Carroll Andrew Morse

G. Wayne Miller of the Projo is reporting that former state police Superintendent Brendan Doherty will announce his candidacy for Rhode Island's First District Congressional seat on Thursday...

A longtime Cumberland resident, Doherty will make his formal announcement at 3:30 p.m. on Thursday at Imperial Packaging Corp., a Pawtucket manufacturer.
Meanwhile, Ian Donnis of WRNI (1290AM) reports that 2010 Republican nominee John Loughlin is also planning on running in 2012...
“I think I’ve earned another shot at this,” Loughlin says, adding that he plans to gear up after an expected return from Iraq in December.

Hallelujah! Boiler Inspection Reform is on the Horizon!

Monique Chartier

Sure, it's a small matter in the great scheme of things. But it's been a particularly galling one.

The General Assembly may finally have harkened to the outraged voices of business owners about the insanity that comprises our boiler inspection law. Yes, it's only one of many regulations that cause an unnecessary drag on Rhode Island businesses. But as one of the more pointless ones, its elimination would be a good start to ameliorating the state's business climate.

Providence Business News reported the good news yesterday.

The DLT is in the process of changing the payment structure to cut in half the fee that companies must pay for state boiler inspections, from $120 to $60 every two years, according to DLT spokeswoman Laura Hart.

The department for the first time also supports a change in existing law to limit the number of businesses in the state required to have boiler inspections. New DLT Director Charles J. Fogarty, who took over the agency in January, led the drive to revise the fee and the law after hearing continued protests from business owners across the state, many of them in charge of small businesses such as pizza parlors and fitness centers, Hart told Providence Business News.

Ranking Schools: A Matter of Data Shaping

Marc Comtois

GoLocalProv released their 2nd annual school ranking list and, setting aside the specific rankings, the fact that fairly well-off suburban communities rated at the top of the list and urban schools at the bottom is really no surprise. However, the way that GoLocal formulated their rankings by weighting expenditure/pupil and teacher/student ratio more (15% each) as compared to academic scores (10% each) is a debatable approach.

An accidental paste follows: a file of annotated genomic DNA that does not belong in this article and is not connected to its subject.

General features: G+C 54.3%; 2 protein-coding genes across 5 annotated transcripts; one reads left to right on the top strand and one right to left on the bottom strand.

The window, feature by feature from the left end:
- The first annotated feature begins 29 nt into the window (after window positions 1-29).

Spending more money (#1 East Greenwich, despite the stereotype, is #33 on the expenditure list) and having more teachers per student (Classical, at #10, has a second-to-worst "high" ratio of 15:1) isn't necessarily representative of kids getting a good education. (For more on this, see this by Fred Hess). Perhaps the "inputs" of expenditure/pupil and teacher/student ratio are more important in determining school quality than the test result/graduation rate "outputs." (To say nothing of that other immeasurable, parental involvement). But I don't think they are 50% more important as they were weighted by GoLocal.

Debt Versus Economy

Justin Katz

Too much can be made by each individual organization's predictions, but there's something disconcerting about this:

PIMCO's Bill Gross, the manager of the world's largest bond fund, raised his bet against U.S. government-related debt in April to 4 percent from 3 percent, according to the company's website on Monday. ...

Gross told Reuters on Friday: "Treasury yields are currently yielding substantially less than historical averages when compared with inflation. Perhaps the only justification for a further rally would be weak economic growth or a future recession that substantially lowered inflation and inflationary expectations."

Still Underpreparing for Pensions

Justin Katz

So, Rhode Island League of Cities and Towns Executive Director Dan Beardsley is warning of the large dollar amounts that state and local taxpayers are going to have to begin paying if the state Retirement Board approves actuarial recommendations: